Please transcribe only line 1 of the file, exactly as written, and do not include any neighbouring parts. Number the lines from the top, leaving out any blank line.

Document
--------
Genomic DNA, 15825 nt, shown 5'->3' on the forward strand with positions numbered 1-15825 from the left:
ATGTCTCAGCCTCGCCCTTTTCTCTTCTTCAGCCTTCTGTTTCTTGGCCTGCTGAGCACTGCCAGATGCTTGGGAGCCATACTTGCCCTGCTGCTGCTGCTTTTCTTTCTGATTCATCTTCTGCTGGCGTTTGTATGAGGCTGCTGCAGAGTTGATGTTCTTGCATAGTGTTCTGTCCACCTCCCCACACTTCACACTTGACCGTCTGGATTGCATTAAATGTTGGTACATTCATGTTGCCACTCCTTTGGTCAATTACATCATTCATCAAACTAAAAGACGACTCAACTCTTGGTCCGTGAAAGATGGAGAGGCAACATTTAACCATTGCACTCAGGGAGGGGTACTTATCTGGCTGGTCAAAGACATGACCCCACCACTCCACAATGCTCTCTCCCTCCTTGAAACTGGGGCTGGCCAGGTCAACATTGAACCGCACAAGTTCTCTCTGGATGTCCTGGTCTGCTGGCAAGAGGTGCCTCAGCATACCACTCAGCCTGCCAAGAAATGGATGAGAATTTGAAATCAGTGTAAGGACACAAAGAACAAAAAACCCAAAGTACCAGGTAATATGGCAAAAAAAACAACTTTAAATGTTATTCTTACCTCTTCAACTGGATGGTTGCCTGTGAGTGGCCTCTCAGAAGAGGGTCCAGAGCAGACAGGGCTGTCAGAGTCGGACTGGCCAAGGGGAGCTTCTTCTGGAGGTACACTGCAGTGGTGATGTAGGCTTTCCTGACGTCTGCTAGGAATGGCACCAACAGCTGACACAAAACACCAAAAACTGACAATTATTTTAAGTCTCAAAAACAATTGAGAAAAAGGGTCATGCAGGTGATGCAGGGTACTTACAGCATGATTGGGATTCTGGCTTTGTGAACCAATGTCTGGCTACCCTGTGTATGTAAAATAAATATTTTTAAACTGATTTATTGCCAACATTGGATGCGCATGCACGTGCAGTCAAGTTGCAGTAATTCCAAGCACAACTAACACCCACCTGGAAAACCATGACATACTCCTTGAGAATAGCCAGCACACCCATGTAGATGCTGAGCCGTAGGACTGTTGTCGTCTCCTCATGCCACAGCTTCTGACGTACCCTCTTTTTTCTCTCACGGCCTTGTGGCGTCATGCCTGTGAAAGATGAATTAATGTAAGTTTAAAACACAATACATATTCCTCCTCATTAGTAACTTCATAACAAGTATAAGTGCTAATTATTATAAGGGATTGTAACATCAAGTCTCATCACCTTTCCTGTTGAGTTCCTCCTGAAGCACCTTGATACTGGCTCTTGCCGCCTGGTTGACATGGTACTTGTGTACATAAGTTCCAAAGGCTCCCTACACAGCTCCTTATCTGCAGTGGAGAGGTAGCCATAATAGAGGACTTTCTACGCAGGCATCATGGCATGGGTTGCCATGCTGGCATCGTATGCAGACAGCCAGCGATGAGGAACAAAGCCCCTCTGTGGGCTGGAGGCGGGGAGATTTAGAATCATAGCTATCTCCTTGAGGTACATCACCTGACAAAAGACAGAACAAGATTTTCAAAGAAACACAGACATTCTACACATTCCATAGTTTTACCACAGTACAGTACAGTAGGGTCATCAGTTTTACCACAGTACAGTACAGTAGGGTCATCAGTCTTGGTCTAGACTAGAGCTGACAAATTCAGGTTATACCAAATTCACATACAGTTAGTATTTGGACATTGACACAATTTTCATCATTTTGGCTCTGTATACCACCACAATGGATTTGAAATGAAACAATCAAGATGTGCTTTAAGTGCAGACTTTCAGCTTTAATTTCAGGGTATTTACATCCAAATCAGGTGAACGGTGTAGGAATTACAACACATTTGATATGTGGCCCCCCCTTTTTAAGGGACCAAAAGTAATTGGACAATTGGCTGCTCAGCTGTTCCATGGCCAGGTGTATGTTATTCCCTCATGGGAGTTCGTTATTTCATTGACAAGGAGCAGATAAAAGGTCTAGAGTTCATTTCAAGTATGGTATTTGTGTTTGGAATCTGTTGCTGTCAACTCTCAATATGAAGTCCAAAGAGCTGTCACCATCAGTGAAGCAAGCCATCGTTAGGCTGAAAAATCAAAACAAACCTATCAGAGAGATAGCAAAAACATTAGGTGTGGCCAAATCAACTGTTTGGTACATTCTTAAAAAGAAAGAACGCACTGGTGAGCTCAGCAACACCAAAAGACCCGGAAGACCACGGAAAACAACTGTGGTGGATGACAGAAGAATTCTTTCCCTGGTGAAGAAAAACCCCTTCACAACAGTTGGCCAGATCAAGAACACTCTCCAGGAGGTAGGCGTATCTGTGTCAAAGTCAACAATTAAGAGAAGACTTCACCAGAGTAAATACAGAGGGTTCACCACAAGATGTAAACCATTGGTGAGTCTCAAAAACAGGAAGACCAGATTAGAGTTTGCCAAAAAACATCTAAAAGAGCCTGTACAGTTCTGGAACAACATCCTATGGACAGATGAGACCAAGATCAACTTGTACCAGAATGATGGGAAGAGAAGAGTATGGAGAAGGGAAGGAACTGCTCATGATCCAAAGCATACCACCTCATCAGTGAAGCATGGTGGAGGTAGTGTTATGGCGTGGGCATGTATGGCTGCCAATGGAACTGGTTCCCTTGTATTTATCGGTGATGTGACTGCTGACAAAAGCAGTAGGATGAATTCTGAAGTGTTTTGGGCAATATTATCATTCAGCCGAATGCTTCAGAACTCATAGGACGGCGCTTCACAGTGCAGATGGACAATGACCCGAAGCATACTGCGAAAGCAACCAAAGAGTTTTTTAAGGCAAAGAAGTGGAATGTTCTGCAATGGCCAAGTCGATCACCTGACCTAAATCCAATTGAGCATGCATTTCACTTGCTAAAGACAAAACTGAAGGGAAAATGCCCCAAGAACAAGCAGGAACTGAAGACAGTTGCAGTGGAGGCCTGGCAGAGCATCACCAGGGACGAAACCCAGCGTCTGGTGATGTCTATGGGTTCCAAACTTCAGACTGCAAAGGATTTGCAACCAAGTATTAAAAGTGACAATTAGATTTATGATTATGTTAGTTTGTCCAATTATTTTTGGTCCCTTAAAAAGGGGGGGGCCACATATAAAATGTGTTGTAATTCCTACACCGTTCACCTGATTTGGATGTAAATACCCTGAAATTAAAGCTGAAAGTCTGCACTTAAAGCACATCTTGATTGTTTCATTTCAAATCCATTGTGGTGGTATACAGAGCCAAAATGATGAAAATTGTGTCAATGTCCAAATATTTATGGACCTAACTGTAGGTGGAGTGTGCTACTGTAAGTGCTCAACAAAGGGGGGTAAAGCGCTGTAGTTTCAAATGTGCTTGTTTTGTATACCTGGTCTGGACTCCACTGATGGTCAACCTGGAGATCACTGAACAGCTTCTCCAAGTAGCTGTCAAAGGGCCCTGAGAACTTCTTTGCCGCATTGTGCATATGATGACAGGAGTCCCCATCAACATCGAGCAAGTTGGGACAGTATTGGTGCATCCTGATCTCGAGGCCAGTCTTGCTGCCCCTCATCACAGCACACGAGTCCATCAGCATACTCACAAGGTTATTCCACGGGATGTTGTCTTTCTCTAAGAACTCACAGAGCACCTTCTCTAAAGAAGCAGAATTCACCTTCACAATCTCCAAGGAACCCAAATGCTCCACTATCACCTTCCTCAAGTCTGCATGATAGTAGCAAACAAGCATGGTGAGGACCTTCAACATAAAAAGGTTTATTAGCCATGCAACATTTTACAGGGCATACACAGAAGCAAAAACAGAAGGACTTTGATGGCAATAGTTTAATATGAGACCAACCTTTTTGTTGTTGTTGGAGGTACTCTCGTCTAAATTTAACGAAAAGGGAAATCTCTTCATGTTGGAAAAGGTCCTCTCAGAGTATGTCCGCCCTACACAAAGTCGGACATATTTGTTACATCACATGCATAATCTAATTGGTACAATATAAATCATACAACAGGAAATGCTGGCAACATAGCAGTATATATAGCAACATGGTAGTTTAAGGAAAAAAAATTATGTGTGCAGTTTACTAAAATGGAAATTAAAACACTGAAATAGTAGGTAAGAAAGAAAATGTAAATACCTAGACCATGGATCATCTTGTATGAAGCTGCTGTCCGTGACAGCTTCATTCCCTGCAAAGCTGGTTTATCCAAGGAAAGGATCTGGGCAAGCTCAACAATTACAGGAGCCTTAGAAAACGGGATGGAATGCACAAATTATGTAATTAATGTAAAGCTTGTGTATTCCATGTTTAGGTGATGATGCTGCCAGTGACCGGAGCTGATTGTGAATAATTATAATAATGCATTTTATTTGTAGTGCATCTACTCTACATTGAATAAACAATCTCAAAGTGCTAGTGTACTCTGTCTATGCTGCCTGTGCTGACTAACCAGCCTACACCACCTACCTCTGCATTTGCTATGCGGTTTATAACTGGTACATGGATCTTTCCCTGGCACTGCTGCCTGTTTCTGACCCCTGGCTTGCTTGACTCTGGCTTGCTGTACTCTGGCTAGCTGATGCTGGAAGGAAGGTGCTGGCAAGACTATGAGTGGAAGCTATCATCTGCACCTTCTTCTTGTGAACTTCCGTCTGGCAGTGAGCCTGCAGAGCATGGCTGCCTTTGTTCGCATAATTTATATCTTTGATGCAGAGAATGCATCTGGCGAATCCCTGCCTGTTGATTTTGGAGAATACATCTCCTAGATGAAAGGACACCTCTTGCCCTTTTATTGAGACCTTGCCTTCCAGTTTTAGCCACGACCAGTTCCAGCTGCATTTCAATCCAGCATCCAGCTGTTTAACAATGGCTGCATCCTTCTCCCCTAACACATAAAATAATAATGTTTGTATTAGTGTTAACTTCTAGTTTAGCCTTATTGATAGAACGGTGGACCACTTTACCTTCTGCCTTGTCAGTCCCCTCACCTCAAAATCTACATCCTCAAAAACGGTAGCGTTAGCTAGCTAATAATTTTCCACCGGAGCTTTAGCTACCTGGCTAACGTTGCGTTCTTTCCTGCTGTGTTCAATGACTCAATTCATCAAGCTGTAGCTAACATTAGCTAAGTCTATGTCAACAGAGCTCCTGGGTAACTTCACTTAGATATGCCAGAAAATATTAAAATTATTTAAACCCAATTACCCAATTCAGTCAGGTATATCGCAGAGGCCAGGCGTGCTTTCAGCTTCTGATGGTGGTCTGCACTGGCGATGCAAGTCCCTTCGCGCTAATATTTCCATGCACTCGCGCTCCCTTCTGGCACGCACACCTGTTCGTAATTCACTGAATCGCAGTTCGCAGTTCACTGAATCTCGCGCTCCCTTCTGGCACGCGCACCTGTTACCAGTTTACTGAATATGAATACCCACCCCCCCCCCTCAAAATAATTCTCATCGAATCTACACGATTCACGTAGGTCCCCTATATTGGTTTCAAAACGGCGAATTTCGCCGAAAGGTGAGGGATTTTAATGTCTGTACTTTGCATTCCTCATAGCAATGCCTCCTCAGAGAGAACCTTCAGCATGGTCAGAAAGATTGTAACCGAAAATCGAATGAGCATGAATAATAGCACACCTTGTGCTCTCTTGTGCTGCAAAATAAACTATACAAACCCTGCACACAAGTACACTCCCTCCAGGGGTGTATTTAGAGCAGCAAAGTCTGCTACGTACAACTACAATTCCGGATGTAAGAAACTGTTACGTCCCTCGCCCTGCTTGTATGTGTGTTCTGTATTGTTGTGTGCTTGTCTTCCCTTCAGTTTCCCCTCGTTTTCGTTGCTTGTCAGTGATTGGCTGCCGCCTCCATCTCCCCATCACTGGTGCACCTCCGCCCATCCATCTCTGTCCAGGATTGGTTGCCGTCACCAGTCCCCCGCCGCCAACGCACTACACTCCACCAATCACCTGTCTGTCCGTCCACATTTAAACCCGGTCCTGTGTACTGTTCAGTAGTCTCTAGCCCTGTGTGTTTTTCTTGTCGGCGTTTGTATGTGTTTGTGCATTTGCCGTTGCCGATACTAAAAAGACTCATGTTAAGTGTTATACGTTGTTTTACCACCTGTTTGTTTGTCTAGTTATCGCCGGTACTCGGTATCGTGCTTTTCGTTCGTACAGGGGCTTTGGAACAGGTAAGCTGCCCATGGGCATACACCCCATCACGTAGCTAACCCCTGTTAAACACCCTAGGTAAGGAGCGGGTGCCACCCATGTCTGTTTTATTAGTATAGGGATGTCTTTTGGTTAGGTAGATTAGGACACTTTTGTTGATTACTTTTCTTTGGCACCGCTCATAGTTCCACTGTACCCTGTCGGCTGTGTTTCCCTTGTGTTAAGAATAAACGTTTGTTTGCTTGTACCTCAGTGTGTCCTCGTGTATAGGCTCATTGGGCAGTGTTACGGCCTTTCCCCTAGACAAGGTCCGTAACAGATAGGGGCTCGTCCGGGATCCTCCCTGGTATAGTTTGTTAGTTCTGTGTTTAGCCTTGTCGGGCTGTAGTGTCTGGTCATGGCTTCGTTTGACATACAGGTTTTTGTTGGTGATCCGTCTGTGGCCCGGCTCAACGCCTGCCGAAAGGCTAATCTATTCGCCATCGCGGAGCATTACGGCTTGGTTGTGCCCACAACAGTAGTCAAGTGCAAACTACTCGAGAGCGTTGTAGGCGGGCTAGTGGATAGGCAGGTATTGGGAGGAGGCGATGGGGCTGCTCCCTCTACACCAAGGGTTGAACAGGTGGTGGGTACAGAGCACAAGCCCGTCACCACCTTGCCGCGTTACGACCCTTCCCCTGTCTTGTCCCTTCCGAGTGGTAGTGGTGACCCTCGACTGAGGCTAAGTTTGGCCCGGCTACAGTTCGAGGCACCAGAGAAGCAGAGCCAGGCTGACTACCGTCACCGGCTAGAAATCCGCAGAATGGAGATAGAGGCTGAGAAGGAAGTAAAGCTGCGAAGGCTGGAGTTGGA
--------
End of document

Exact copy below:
Genomic DNA, 15825 nt, shown 5'->3' on the forward strand with positions numbered 1-15825 from the left: